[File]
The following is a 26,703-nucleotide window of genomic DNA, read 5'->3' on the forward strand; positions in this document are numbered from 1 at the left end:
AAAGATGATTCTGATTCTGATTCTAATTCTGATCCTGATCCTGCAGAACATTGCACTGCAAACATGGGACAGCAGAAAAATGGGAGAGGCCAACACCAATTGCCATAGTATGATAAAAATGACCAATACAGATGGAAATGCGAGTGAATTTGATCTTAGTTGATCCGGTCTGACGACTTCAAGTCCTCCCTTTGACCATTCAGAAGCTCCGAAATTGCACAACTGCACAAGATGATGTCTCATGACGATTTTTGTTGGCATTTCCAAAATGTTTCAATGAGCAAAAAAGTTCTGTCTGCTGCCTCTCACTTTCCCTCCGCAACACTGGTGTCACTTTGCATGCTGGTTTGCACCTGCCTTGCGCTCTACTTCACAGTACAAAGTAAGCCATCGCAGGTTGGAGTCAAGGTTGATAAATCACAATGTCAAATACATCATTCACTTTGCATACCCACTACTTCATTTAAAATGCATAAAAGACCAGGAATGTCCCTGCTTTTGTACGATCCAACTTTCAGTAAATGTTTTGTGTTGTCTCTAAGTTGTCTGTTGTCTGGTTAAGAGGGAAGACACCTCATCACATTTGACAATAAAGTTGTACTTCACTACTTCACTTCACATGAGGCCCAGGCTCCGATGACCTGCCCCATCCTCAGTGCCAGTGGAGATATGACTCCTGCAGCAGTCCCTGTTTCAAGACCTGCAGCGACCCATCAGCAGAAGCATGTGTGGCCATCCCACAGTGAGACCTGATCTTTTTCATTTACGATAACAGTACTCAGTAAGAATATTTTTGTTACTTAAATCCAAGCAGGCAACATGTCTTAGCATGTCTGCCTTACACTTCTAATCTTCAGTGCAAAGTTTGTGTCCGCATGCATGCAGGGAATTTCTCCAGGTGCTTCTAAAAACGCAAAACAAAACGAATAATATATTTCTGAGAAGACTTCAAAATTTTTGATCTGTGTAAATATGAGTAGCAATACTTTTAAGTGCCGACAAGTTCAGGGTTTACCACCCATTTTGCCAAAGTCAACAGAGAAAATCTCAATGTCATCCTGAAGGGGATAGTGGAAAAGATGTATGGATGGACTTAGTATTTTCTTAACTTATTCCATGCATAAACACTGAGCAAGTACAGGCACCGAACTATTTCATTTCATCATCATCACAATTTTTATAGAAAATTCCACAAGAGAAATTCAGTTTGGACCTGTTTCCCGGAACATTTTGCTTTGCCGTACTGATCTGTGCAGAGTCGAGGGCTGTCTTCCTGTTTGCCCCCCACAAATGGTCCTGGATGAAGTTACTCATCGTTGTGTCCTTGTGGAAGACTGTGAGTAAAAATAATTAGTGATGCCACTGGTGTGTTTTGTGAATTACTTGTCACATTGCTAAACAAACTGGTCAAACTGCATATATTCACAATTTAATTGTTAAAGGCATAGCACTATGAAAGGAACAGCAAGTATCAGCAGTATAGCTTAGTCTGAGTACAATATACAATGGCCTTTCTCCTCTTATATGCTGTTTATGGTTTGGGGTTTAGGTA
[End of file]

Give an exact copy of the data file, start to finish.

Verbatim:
The following is a 26,703-nucleotide window of genomic DNA, read 5'->3' on the forward strand; positions in this document are numbered from 1 at the left end:
AAAGATGATTCTGATTCTGATTCTAATTCTGATCCTGATCCTGCAGAACATTGCACTGCAAACATGGGACAGCAGAAAAATGGGAGAGGCCAACACCAATTGCCATAGTATGATAAAAATGACCAATACAGATGGAAATGCGAGTGAATTTGATCTTAGTTGATCCGGTCTGACGACTTCAAGTCCTCCCTTTGACCATTCAGAAGCTCCGAAATTGCACAACTGCACAAGATGATGTCTCATGACGATTTTTGTTGGCATTTCCAAAATGTTTCAATGAGCAAAAAAGTTCTGTCTGCTGCCTCTCACTTTCCCTCCGCAACACTGGTGTCACTTTGCATGCTGGTTTGCACCTGCCTTGCGCTCTACTTCACAGTACAAAGTAAGCCATCGCAGGTTGGAGTCAAGGTTGATAAATCACAATGTCAAATACATCATTCACTTTGCATACCCACTACTTCATTTAAAATGCATAAAAGACCAGGAATGTCCCTGCTTTTGTACGATCCAACTTTCAGTAAATGTTTTGTGTTGTCTCTAAGTTGTCTGTTGTCTGGTTAAGAGGGAAGACACCTCATCACATTTGACAATAAAGTTGTACTTCACTACTTCACTTCACATGAGGCCCAGGCTCCGATGACCTGCCCCATCCTCAGTGCCAGTGGAGATATGACTCCTGCAGCAGTCCCTGTTTCAAGACCTGCAGCGACCCATCAGCAGAAGCATGTGTGGCCATCCCACAGTGAGACCTGATCTTTTTCATTTACGATAACAGTACTCAGTAAGAATATTTTTGTTACTTAAATCCAAGCAGGCAACATGTCTTAGCATGTCTGCCTTACACTTCTAATCTTCAGTGCAAAGTTTGTGTCCGCATGCATGCAGGGAATTTCTCCAGGTGCTTCTAAAAACGCAAAACAAAACGAATAATATATTTCTGAGAAGACTTCAAAATTTTTGATCTGTGTAAATATGAGTAGCAATACTTTTAAGTGCCGACAAGTTCAGGGTTTACCACCCATTTTGCCAAAGTCAACAGAGAAAATCTCAATGTCATCCTGAAGGGGATAGTGGAAAAGATGTATGGATGGACTTAGTATTTTCTTAACTTATTCCATGCATAAACACTGAGCAAGTACAGGCACCGAACTATTTCATTTCATCATCATCACAATTTTTATAGAAAATTCCACAAGAGAAATTCAGTTTGGACCTGTTTCCCGGAACATTTTGCTTTGCCGTACTGATCTGTGCAGAGTCGAGGGCTGTCTTCCTGTTTGCCCCCCACAAATGGTCCTGGATGAAGTTACTCATCGTTGTGTCCTTGTGGAAGACTGTGAGTAAAAATAATTAGTGATGCCACTGGTGTGTTTTGTGAATTACTTGTCACATTGCTAAACAAACTGGTCAAACTGCATATATTCACAATTTAATTGTTAAAGGCATAGCACTATGAAAGGAACAGCAAGTATCAGCAGTATAGCTTAGTCTGAGTACAATATACAATGGCCTTTCTCCTCTTATATGCTGTTTATGGTTTGGGGTTTAGGTA